No Circus Animal is Safe: Demand Animal-Free Circuses
From Force Change
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Target: Secretary of Agriculture Tom Vilsack
Goal: To phase out animal brutality in circuses and instead employ animal-free entertainment.
The population of the largest of all land animals, elephants, is now confined to decreasing habitats in Africa and Asia. In the wild, they are hunted for their tusks and face the perpetual threat of habitat loss. Sadly, the plight of the elephant worsens outside of its natural environment and inside of the circus tent. Elephants are subjected to cruel training and constant confinement, being held captive and forced to perform stressful acts, with most of the creatures facing whips, sticks, and bull-hooks. These poor animals need to be freed from the stage and given the fighting chance to survive in the wild.
It is no secret that in many circuses, elephants have been reported to be beaten, poked, prodded and jabbed with sharp bull-hooks, many times until blood pours from their leathery skin. Their spirits are broken as mere calves, sometimes with lives destroyed after excruciating fractures occur within their bones and the elephant babes are deemed useless in the show. In just months, many elephants suffer a dramatic decline in health, and without adequate veterinary care, an overwhelming amount of the large mammals succumb to a preventable death. Similar to the fate of their babies, aged elephants that suffer from painful ailments, mostly arthritis, are spared no torture, as they are still forced on their hind legs adding pressure to their joints.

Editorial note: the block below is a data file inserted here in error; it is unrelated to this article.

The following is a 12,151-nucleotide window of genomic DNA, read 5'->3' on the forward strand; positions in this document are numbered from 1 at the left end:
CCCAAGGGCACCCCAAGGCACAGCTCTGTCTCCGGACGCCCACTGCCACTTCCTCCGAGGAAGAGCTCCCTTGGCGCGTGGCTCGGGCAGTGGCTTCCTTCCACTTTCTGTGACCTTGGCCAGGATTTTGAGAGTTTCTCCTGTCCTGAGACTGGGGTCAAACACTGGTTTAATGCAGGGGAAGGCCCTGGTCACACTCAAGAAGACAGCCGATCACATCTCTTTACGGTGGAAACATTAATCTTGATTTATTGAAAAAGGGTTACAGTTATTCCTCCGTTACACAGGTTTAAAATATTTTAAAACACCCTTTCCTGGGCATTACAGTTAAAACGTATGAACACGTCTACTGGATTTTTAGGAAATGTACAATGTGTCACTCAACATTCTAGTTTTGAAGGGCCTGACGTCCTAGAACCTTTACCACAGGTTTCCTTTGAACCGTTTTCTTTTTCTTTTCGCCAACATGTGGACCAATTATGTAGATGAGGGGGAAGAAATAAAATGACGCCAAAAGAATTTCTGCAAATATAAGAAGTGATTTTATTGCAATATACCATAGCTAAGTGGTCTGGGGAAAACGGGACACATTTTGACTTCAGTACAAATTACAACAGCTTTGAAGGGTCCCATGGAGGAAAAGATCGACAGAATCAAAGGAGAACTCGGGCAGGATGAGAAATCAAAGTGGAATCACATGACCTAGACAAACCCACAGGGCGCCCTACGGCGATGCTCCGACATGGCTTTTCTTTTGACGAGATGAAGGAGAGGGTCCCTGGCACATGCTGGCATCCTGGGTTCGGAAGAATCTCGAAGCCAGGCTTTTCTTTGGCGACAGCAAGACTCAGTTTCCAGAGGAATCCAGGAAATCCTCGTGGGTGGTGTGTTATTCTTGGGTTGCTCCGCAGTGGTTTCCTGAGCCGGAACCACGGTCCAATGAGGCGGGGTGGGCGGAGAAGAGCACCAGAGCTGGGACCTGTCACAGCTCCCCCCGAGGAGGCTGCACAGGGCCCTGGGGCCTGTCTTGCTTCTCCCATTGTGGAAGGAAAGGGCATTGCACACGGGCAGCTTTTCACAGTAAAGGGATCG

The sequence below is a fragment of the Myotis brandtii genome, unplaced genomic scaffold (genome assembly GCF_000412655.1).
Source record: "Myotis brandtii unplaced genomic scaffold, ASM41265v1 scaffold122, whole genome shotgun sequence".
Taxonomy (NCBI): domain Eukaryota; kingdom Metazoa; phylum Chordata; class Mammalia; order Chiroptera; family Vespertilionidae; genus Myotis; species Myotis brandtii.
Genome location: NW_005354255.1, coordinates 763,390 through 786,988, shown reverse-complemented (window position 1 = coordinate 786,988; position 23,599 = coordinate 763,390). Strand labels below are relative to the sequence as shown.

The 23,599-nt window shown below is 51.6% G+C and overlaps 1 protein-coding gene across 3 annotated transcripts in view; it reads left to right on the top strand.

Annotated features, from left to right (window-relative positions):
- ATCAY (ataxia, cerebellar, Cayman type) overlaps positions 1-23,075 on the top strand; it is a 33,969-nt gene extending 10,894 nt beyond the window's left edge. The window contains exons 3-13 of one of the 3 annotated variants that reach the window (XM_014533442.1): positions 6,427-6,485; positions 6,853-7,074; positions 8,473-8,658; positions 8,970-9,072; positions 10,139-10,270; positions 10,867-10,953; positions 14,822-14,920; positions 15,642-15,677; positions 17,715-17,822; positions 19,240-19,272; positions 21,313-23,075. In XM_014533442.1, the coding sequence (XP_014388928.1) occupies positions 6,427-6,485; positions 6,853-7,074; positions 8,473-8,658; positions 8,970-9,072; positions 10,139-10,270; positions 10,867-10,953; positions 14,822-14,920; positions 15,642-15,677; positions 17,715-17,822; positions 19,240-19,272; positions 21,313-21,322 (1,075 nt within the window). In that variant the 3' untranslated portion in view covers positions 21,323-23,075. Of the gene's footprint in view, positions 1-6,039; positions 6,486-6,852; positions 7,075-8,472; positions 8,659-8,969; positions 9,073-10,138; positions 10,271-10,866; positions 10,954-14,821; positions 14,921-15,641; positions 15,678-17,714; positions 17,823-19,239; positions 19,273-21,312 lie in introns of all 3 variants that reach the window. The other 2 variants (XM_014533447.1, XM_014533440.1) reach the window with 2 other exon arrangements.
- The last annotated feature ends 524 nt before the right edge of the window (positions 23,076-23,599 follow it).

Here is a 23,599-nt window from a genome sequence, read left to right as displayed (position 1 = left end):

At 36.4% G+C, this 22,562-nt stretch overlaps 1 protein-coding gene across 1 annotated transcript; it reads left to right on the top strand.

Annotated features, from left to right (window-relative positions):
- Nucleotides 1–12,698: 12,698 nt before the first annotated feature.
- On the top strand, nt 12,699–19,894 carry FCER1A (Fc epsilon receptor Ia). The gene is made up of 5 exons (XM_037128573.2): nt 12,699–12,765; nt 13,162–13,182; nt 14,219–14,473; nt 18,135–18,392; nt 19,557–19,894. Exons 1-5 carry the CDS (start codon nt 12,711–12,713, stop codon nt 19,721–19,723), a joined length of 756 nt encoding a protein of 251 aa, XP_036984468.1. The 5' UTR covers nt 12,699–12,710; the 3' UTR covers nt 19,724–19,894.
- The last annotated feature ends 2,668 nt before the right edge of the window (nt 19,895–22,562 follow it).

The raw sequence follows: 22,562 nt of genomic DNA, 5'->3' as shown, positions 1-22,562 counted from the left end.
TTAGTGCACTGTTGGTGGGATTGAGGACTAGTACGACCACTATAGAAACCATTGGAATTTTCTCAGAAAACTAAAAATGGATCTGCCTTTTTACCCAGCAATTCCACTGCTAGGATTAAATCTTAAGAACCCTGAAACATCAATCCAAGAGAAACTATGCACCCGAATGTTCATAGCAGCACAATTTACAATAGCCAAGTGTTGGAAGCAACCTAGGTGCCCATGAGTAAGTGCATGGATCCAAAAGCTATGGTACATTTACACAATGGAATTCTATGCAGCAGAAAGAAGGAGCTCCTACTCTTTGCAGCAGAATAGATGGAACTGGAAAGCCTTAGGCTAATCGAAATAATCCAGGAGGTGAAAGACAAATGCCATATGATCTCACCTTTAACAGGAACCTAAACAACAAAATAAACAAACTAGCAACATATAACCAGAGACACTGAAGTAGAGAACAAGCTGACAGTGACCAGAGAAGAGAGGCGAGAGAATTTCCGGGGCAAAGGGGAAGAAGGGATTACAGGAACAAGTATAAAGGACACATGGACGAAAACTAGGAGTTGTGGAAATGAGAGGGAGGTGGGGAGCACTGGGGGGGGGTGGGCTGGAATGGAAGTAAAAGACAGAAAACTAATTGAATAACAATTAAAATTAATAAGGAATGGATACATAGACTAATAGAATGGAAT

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Not only are these animals in danger, but they also endanger the public. Often times, after elephants engage in erratic behavior- a clear indication of psychological distress- these gentle beasts become aggressive and react wildly. There have been a reported 35 cases within the past decade of elephants rebelling against trainers, attacking the audience, bolting from circuses, and wreaking havoc through towns. People have been killed during these moments of rebellion, and in the end, the bulls are often times shot and killed as well. As a result of having to perform night after exhausting night, it should come as no surprise that an animal would snap. The only answer is to provide elephants their natural environment.
Fortunately, there is a solution. Not all circuses are dangerous to animals. Many animal-free venues exist, complete with trapeze artists, jugglers, clowns, and other various forms of entertainment. With that in mind, it is imperative that elephants and other circus animals are taken out of the boxcar and left to remain in their proper home– the wild.
International Animal-Free Circuses
how would you like to be
and on display
wishing those who
are bothering you
would go away
dreaming of freedom
a safe world outside
as you cower in
of your cage
and sadly, hide
Karen Lyons Kalmenson